The precipitous reduction of tax rates at the highest end is a further goal of tax base broadeners. The idea is that if the lowly are finally paying Their Fair Share (haha), the High and the Mighty won't have to pay as much as they do now. So their rates can be reduced significantly and the Government will still take in more money. It's win-win, you see.

The truly radical would eliminate any taxation on the incomes of the Very Wealthy, and they might even go so far as to offer the handsome subsidies to the very top of the heap in order, say, for them to have an "incentive" to employ a few Proles in some menial jobs to keep them from rioting. The beauty part of that is that the lowly would actually wind up paying their Betters to be employed at all. It is genius.

"Broadening the tax base" is mentioned periodically almost in passing during the intense "debate" over the budget and raising the debt ceiling and whatnot, but it seems to be some kind of peripheral interest of tax wonks, not a core principle of the radical reactionaries who have largely bought and paid for the Government. Much like the payroll tax cut that was instituted as part of the tax bargain made at the end of last year, though -- without debate and without the knowledge of the public or media prior to enactment -- these radical proposals for "broadening the tax base" are likely to be enacted stealthily, without debate and without the prior knowledge of the public.

And once they are, more than likely there will be wild cheers and parties among the Governing class and their Sponsors, there will be shrugs among the tattered remnants of the middle class, and there will be OUTRAGE!!!™-- with no outlet -- among the impotent lowly.

(The only saving grace here is that my Predict-o-Meter has been on the fritz for a good long time, and therefore none of this may come to pass. What will come to pass is something No One Could Have Predicted. And whatever it will be is worse. By far. We'll see.)


  1. A couple of recent articles crystallizes our real fiscal nightmare. Welfare for the rich goes far beyond our general perception.

    It's actually embedded in every nook and corner of the economy via the tax code and regulatory apparatus. "Government guarantees" are really just redirected welfare grants for the rich, paid for by the non-rich, enabling the rich to gamble without fear. The government has their back, and they know it. They also know that the transfer of payments isn't coming from them, as they don't pay much in effective tax anyway. We do. They don't.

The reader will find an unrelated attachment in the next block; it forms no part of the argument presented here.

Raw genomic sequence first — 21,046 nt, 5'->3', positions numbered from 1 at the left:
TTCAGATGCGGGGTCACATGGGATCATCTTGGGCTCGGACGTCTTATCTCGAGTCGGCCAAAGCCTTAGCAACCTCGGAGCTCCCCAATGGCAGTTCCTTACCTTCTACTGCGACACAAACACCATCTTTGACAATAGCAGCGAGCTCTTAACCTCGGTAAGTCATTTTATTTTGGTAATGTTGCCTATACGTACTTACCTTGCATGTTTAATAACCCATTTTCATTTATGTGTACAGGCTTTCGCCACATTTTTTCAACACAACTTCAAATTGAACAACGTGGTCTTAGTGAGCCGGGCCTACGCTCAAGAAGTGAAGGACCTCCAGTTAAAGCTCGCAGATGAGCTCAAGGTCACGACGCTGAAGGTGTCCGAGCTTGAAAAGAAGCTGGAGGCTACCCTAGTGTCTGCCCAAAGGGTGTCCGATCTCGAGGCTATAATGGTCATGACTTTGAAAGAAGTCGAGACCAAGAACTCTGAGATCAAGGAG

Both articles are worth reading in tandem:

  2. Thanks for the links.

    I'm puzzled about why the upshot of privatization and banking deregulation is still such a "mystery". Of course it's not really mystery -- the rationale for both has been well understood, especially by the players, for more than a century.

    Privatization is a profit protection scheme for favored individuals and companies. Whether it "saves the government money" or not is completely beside the point. The point is to shower tax money in guaranteed amounts on the favored. Period.

    Banking and finance deregulation is intended to foster and permit the bubbles and collapses by which the banking and finance insiders make the bulk of their money. If it provides any benefit to ordinary people, it's temporary and more costly to the masses in the long run than forgoing those supposed "benefits."

    Too bad that Marx is such a joke or a dirty word in this country. And I notice that it is becoming that way in Europe -- especially Britain -- too. The anti-Marxist propaganda is unrelenting, and it works. And yet Marx is still the best and most germane analyst of the capitalist system -- both its strengths and weaknesses -- that's ever arisen.

    Not all capitalists are fools, but it seems the majority are stupid and too greedy to recognize their own stupidity. And it's because of that that I have by no means lost hope.

    There are ways to use jujitsu against them, and I am hopeful that someone who is now so busy Lifting the Veil will have a satori moment: Ah ha! All is not lost!

    So I'm pondering things that will work to bring us out of this tailspin. It won't be easy and it won't be quick, but I think it will happen.